There was probably an audible grumble, the first time a woman took a job in this industry. Regardless of whether they were excited about it or not, men have slowly, accepted the change. I venture to guess that it wasn’t a risk of being caught sexually harassing, that worried the gun guys, but the girly behavior that often seems to follow us ladies.
Allow me to explain. I’ve worked in offices under female management. I didn’t like it. One, specific situation comes to mind. It was a male dominated office with a female office manager. She managed the day to day of all the guys on the team, and she probably did a great job. Then I joined the team and became part of her management responsibilities.
At first she only seemed uncomfortable with the change, forgetting to put me on spreadsheets or include me on team emails. However, after some time, it became clear that this was more than an random accidents. She would often nit-pick my work when the guys saw no issues with it. Her criticisms, seemed to walk the line between personal and professional. She didn’t have a problem when she was the only woman in the office, but then there was two… Unfortunately, this situation is all too common when women work together. The bottom line, cattiness.
However, this industry is just a little different from the others. People don’t work in the firearms industry because it’s the only job they could find, something within them is drawn to the gun world. I’m sure I’m not the only lady who was given the warning as I considered a career in guns, “Beware of the boys-club!” But for those who were not scared away, we put on our big girl panties and headed into the cigar smoke.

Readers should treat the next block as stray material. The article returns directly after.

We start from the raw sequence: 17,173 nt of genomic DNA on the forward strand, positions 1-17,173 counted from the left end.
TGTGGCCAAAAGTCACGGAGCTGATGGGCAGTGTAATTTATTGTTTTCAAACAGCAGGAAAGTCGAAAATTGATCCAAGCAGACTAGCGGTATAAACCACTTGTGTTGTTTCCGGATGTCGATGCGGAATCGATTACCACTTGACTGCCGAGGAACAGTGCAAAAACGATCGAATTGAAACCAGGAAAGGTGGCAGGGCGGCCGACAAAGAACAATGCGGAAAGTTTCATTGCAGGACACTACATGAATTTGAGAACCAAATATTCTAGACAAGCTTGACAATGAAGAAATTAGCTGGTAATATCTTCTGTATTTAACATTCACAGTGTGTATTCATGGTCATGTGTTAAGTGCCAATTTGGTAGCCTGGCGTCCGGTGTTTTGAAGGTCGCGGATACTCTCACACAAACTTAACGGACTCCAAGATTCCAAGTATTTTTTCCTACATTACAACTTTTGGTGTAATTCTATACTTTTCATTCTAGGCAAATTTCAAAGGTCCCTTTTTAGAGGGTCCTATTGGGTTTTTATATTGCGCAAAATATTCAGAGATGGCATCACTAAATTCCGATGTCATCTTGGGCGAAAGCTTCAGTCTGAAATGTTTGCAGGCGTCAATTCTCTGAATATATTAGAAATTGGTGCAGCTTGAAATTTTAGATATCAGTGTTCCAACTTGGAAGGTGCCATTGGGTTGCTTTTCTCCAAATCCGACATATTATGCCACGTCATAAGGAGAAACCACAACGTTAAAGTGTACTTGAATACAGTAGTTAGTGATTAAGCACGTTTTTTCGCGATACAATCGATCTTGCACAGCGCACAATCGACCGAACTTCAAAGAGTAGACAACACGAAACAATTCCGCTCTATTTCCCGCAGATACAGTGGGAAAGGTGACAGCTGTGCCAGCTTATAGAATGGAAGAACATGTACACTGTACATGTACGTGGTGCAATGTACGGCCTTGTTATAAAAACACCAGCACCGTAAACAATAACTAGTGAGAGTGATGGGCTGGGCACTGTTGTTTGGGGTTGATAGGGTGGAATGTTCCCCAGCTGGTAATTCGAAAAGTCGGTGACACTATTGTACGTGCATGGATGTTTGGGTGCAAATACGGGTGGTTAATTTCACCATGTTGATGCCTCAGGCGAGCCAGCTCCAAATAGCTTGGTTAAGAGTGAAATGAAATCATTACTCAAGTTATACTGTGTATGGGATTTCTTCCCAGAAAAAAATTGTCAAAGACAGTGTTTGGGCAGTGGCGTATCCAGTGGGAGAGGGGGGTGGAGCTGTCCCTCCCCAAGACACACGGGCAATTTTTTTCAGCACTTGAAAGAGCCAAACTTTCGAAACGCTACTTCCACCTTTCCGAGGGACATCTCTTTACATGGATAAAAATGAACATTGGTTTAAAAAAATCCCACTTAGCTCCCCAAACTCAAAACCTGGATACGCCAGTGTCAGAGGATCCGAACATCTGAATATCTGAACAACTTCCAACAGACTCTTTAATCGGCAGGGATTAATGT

Maybe we were all too focused on preparing to battle with men, maybe we’re a different breed of lady, but somewhere near the boys-club, a sisterhood has formed. Rather than being unfriendly and guarded, female firearms professionals are happy, welcoming and supportive of one another. Don’t get me wrong, these are some tough women. You wouldn’t want to surprise anyone of them in a dark alley. However, if one were having a personal or professional problem, she could count on more than one fellow gun-girl to be by her side.
Perhaps because the majority of your “gun girls” are more (or become more) self-confident. With that self-confidence comes the ability to not need the kind of catty behavior that other women rely on to find and reinforce their place in the world.
That seems like a strong possibility
I’m curious as to where you’re seeing a fear of women in the firearms industry. I’ve worked for two major firearms manufacturers. At Beretta, among other senior positions the head of Marketing and the person running our entire warehouse operation were both women as was the person who ran the entire inside sales team. At SIG, again the head of Marketing as well as important jobs throughout the sales, finance, IT, and manufacturing divisions were all women.
One need only spend a few hours at SHOT to see that there are quite a few women in influential positions throughout the industry. If someone finds herself shut out perhaps it’s a mistake to assume it’s due to her gender.
I saw some resistance 2 years ago when I started in this world, but it’s faded significantly since. SHOT 13 was a perfect example of how far things have come.
Gabby, I am a bit confused–which firearms or ammo manufacturers have you worked for where there was resistance to women or at which end-user organizations (LE, mil, competition) did you experience this discrimination?
Sorry for the confusion, but I never said that I saw resistance toward woman or discrimination from any firearms manufacturer.
My point in this post was that working with women tends to come with some issues and I wouldn’t blame guys for grumbling. But I didn’t hear any grumbling at places like SHOT13. If anything I have been surprised by the warm welcome.
Further, women in the industry seem to be cut from a different cloth and don’t seem to be the kind to grumble about anyway.
There are grumblers in every profession, male and female.
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